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I love creating music. I am blessed to have the creative ability of expression through songs.
When I was in a dark place being able to express my thoughts through music literally saved my life. As I sang the words and connected with those emotions I started to heal and I started to grow.
What started as a personal recovery soon became a purpose. I’ve learnt, thanks to the kindness of others gracious enough to share their experiences with me, that I can, through my music, actually create some kind of goodness.
Whilst it may not be the most fiscally rewarding vocation, the emotional fulfilment I get by using music to create something positive is worth so much more than money.
I recently had the privilege to work directly with survivors of domestic abuse, who shared their individual stories with me, to create a song for a Women’s Aid Survivors Empowerment Event, organised by the inspiring, selfless and, quite frankly amazing Vicky Louise Lang.
I was one of the most humbling experiences of my life.
I never underestimated the huge responsibility bestowed upon me. Whilst these stories broke my heart, they restored my faith in the strength of the human spirit.
These selfless, courageous ladies owned their stories. Each of them saying life became better as a consequence of their struggle which they embraced.
I was humbled and as the project grew from a song to a film, I felt immense pressure to ensure the end result captured their stories and desire to help and show others who may be in the early stages of domestic abuse that things will get better.
This became so much more than a song, it became a statement of strength, power and hope.
The timing of this project was serendipitous, as I had not long started a journey of understanding how men help to make women feel safe.
This led to the formation WCID – What Can I Do?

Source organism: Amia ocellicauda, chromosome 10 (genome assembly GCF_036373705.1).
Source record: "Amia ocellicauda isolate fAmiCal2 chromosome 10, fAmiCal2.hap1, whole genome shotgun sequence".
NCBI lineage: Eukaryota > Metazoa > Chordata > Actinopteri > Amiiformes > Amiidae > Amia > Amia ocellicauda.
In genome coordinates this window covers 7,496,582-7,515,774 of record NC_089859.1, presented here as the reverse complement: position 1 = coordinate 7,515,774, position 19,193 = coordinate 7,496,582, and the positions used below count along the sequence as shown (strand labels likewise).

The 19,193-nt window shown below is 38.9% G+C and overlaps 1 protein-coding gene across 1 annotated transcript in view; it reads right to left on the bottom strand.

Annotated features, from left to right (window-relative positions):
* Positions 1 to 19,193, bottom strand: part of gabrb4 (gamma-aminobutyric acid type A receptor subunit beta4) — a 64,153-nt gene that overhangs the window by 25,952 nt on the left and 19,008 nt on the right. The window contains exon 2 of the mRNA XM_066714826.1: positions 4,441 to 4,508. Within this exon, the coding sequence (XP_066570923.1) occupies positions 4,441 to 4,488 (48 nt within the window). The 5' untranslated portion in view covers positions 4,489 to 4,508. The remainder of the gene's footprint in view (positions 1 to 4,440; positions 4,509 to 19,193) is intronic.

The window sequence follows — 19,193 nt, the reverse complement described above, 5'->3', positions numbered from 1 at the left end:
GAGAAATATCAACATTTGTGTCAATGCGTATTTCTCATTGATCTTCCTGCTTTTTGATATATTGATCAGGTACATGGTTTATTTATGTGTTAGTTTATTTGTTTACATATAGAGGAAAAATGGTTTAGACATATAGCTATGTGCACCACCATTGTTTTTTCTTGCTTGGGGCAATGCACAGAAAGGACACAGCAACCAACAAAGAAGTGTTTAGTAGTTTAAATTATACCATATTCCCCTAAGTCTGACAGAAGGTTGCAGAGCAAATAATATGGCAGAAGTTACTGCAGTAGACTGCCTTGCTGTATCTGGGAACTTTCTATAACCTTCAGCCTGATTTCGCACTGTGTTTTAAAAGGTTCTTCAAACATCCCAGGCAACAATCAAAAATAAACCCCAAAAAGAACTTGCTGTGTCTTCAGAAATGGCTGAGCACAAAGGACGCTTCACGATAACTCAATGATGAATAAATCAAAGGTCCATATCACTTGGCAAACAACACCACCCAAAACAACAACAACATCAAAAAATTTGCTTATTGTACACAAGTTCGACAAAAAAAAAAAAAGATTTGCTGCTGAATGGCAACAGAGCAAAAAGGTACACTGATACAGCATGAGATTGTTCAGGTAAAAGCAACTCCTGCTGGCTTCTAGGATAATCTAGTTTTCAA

Co-founded with my friend Gauri Taylor Nayar, we created this non-profit organisation with a narrative designed by men and women working together, as a positive step towards preventing domestic violence and reducing gender division.
In this journey I’ve had the privilege of chatting with Gender Equality campaigners and leaders working to end Violence Against Women and Girls (VAWAG) . My eyes have been opened.
When I walk home at night I only consider the “holy trinity” of my wallet, phone and keys and the quickest route home.
As a man, I don’t have to consider what I’m wearing, if anyone has been attacked on this route, how to protect myself. I don’t have to worry about getting raped.
I have learnt there is a long list women need to consider before walking home.
I have learnt that 97% of women will be subject to some kind of abuse, on a spectrum from name-calling up to homicide.
I have personally seen the look of pain in the eyes of survivors as they shared their experiences, and I now understand how they deal with this fear on a daily basis.
I re-wrote the lyrics again and again as every word mattered.
This was not my story or my emotion, yet through this experience, I became able to connect.
For once, I realised I was actually fortunate to be an empath, every word in this song mattered, this song is giving a voice to survivors.
As always Al Steele (producer/co writer) was amazing, he never once lost patience with me as I recorded the vocal parts as best I could. Consciously aware of my limitations I’ll never truly be happy with my vocal performance, but I’m OK with the final result.
As the song grew we added extra instruments….I wanted real strings, real brass, real woodwind, even banjo!!! We basically built an orchestra!!
For the finale, I really wanted a dramatic, uplifting crescendo in order for the listener to “feel” the power, energy and strength of these brave ladies.
Somehow, I managed to pull together 100 female voices from across the world. Each performance, every vocal track provided extra spirit to this recording.
I’m still overwhelmed by the positive communication and support kindly given by each of the ladies, who provided the 100 voices!! I made new friends and reacquainted myself with old friends during the making of this recording. Thank you!!
“Here is to healing… I happen to be 1 of the 100 voices and it was an honour to be asked to do this. Too many women experience this and have for 1000s of years.